Our Constitution states that the federal government “shall protect each of [the States] against Invasion”—a statement that should apply as much to infectious disease as to foreign powers. So when that same government prioritizes funding for jungle gyms and bike paths over steps to protect our nation from possible pandemics, citizens have every right to question the decisions that got us to this point.

In her speech, Secretary Clinton said, “too often our health care debates are clouded by ideology, rather than illuminated by data.” I couldn’t agree more. But in this case, the data show not that the CDC faced a lack of funding, but misplaced priorities for that funding based on choices made by the Obama administration. I urge Secretary Clinton to put her partisan politics aside, and ensure instead that the federal government focus first and foremost on our most important goal: to keep America, and Americans, safe.
This post was originally published at Politico.

In Some States, a Cost Crunch over Expanded Health Benefits

President Barack Obama promised that his Affordable Care Act would work to reduce health costs. But a recent Kaiser Health News article outlined one way in which the law–and the way the administration and states have implemented it–is helping to increase costs.

The issue surrounds benefit mandates at the state level, which require insurers offering policies in that state to cover a particular type of treatment, provider, or service. While many of these mandates may sound appealing, they incrementally raise the cost of insurance–for procedures that some people might not wish to purchase, feel they need, or find morally objectionable. A 2009 Congressional Budget Office analysis found that the ACA’s package of mandated benefits would raise premiums on the individual health insurance market 27% to 30% because individuals would be required to purchase richer coverage and because that richer coverage would induce additional consumption and demand for care.

The Affordable Care Act contains a provision designed to dissuade states from enacting additional benefit mandates. Section 1311(d)(3)(B) of the law directs states to reimburse the federal government for its costs, in the form of additional exchange insurance subsidies, associated with any new benefit mandates enacted. However, as Kaiser Health News reported last month, “some states are simply excluding from the mandates plans that the states would have to pay for.” The end result: conflicting requirements and benefit packages for different categories of coverage, creating confusion for consumers and insurance companies.

In addition, the federal Web site offering information on state-mandated benefit packages reveals that the administration has exempted many types of mandates from the Section 1311 repayment requirement. For example, states can enact provider requirements mandating coverage by a particular type of health professional, as well as dependent coverage requirements (e.g., for newborn coverage, domestic partners, etc.), without having to pay the federal government for the additional subsidy costs associated with the new requirements.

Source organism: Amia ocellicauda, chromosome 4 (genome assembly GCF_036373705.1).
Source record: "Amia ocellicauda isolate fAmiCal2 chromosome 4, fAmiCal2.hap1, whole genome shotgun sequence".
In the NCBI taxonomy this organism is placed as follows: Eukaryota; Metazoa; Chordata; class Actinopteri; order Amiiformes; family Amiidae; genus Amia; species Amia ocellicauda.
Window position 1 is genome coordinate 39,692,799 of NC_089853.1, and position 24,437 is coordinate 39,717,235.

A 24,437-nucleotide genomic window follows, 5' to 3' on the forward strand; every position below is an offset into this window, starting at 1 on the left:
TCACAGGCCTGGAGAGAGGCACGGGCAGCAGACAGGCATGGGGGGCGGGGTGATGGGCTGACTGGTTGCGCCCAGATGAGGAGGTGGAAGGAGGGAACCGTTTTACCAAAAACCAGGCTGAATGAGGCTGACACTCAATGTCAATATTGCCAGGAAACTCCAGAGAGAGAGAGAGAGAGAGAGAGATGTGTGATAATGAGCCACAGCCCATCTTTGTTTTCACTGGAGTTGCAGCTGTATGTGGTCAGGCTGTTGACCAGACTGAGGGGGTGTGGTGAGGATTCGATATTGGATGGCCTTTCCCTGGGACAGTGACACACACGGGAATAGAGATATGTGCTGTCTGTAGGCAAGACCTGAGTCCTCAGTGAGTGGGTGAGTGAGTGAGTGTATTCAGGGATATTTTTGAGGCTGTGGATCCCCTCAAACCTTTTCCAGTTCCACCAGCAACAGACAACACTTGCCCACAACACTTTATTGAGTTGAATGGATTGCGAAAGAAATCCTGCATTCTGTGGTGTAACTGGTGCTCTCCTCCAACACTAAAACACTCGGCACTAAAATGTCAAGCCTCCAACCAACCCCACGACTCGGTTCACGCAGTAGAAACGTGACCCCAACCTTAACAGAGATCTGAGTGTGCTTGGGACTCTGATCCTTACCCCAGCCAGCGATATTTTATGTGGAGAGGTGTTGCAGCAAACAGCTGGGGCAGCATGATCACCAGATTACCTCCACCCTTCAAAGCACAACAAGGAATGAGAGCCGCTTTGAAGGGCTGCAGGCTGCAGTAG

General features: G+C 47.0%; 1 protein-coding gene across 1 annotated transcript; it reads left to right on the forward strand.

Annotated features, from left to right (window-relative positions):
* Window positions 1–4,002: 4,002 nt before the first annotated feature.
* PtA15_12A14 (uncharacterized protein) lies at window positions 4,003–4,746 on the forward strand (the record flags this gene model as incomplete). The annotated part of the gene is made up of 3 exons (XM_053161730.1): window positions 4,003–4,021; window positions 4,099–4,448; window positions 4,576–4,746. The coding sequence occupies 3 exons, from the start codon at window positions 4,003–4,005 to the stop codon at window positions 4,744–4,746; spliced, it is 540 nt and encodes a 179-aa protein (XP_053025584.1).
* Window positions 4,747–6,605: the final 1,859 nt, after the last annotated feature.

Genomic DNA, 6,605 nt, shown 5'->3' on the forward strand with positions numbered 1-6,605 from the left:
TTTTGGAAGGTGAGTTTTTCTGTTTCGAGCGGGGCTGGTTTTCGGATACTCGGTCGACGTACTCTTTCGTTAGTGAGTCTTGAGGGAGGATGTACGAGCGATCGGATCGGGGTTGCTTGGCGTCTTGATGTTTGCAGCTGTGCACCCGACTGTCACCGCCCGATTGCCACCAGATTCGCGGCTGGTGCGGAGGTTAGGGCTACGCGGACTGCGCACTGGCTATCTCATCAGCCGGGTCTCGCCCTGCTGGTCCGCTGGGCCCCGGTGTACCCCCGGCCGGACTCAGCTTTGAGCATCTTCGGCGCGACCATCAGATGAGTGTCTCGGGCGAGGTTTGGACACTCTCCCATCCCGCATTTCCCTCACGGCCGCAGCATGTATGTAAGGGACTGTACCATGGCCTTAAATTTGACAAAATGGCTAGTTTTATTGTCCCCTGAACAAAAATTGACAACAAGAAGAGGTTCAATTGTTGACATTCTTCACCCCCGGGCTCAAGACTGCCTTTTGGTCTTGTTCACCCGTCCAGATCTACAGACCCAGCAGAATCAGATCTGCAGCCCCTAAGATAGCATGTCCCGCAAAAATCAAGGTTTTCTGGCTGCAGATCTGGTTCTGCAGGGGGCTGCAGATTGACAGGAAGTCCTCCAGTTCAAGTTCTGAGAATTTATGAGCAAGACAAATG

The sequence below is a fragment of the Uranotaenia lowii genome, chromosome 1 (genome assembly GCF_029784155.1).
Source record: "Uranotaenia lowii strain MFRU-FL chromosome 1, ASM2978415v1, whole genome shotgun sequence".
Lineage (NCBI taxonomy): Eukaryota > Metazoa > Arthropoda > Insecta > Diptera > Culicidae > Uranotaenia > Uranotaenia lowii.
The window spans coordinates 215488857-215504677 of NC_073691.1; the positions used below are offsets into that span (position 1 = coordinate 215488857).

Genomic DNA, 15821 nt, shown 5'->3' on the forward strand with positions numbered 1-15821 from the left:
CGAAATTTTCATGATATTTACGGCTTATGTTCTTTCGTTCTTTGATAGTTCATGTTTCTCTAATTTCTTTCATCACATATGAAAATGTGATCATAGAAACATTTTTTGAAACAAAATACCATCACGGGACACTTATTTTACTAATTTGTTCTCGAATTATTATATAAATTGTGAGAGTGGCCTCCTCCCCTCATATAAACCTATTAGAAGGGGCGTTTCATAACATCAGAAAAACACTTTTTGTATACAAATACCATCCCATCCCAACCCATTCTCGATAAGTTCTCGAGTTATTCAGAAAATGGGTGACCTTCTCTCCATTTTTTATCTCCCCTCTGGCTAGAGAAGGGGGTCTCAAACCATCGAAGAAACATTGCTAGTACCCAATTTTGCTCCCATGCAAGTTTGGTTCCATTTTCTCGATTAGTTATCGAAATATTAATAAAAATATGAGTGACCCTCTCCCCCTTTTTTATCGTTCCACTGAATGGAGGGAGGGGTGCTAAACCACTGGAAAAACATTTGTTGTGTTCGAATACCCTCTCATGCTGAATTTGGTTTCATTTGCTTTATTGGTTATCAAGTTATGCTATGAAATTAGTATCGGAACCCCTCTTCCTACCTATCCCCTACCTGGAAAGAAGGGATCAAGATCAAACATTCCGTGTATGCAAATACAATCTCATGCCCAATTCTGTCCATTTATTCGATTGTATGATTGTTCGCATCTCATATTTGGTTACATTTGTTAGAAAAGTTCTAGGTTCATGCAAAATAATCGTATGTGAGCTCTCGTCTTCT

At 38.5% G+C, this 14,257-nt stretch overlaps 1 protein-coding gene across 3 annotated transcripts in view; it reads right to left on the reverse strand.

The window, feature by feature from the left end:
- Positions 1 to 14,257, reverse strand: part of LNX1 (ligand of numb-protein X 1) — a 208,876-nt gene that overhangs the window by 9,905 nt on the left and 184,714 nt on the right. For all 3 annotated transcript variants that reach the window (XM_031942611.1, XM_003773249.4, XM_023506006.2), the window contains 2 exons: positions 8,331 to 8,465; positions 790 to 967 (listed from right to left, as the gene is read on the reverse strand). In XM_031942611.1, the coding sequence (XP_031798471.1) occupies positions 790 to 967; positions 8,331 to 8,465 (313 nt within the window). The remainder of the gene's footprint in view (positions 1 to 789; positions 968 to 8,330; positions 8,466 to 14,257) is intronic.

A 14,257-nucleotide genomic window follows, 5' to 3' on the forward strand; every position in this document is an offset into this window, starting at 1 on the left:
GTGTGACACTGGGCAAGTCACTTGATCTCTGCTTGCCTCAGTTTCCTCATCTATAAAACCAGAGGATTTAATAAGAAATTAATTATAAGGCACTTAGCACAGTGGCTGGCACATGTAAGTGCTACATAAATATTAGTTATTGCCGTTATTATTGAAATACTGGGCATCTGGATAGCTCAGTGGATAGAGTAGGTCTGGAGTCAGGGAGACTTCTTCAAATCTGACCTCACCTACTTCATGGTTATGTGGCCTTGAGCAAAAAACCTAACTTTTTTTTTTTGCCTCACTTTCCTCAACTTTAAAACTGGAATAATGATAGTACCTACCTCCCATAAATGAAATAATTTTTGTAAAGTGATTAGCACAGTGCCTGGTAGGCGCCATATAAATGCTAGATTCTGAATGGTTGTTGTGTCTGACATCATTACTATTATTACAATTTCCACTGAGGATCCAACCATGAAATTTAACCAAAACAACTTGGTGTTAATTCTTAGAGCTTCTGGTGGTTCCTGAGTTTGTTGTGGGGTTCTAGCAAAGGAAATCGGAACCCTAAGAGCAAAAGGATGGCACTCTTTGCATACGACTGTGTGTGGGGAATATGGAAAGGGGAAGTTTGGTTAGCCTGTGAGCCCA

Obamacare raised individual market insurance premiums by mandating additional benefits, but some states now view these stronger insurance requirements not as a ceiling but as a new floor. Yet by imposing new mandates that will raise premiums further, their actions may make the Affordable Care Act increasingly unaffordable for consumers—and for the taxpayers funding insurance subsidies.

This post was originally published at the Wall Street Journal Think Tank blog.

Obamacare Enrollment and Low Expectations

The infamous bungled launch of HealthCare.gov came exactly a year ago. While this year’s open enrollment doesn’t start until Nov. 15, administration officials, mindful of last year’s “debacle,” are already working to lower expectations.

Health and Human Services Secretary Sylvia Mathews Burwell declined, when speaking with reporters last week, to endorse the Congressional Budget Office’s enrollment target of 13 million participants in insurance exchanges next year. She also declined to say when a new target might be announced.

It’s perhaps not surprising that the administration is seeking to tamp down expectations. This year’s open-enrollment period starts later than last year’s did; it runs for only three months, compared with six in 2013; and it falls in the middle of the Thanksgiving and Christmas holidays. When it comes to enrollment and outreach, most of the “low-hanging fruit“–individuals with a strong desire to purchase health insurance–have already signed up.

The fact that this year’s open-enrollment period is also the first Obamacare re-enrollment period will also drive traffic to the online exchanges–and could create confusion. Even advocates of the law have talked about the “massive technological challenges” associated with such an effort. And individuals who do not actively re-enroll through HealthCare.gov and choose instead to remain in their 2014 plans through 2015 could face significant premium increases.

President Barack Obama came into office hoping to restore Americans’ faith in government. Yet last fall the federal government’s ability to provide basic functionality to a Web site was viewed as nothing short of miraculous, and this fall the administration has declined to say whether 2015 insurance enrollment will meet expectations. The administration appears to be hoping that Obamacare will benefit from low expectations–and that in itself says a lot about the status of President Obama’s legacy.

This post was originally published at the Wall Street Journal Think Tank blog.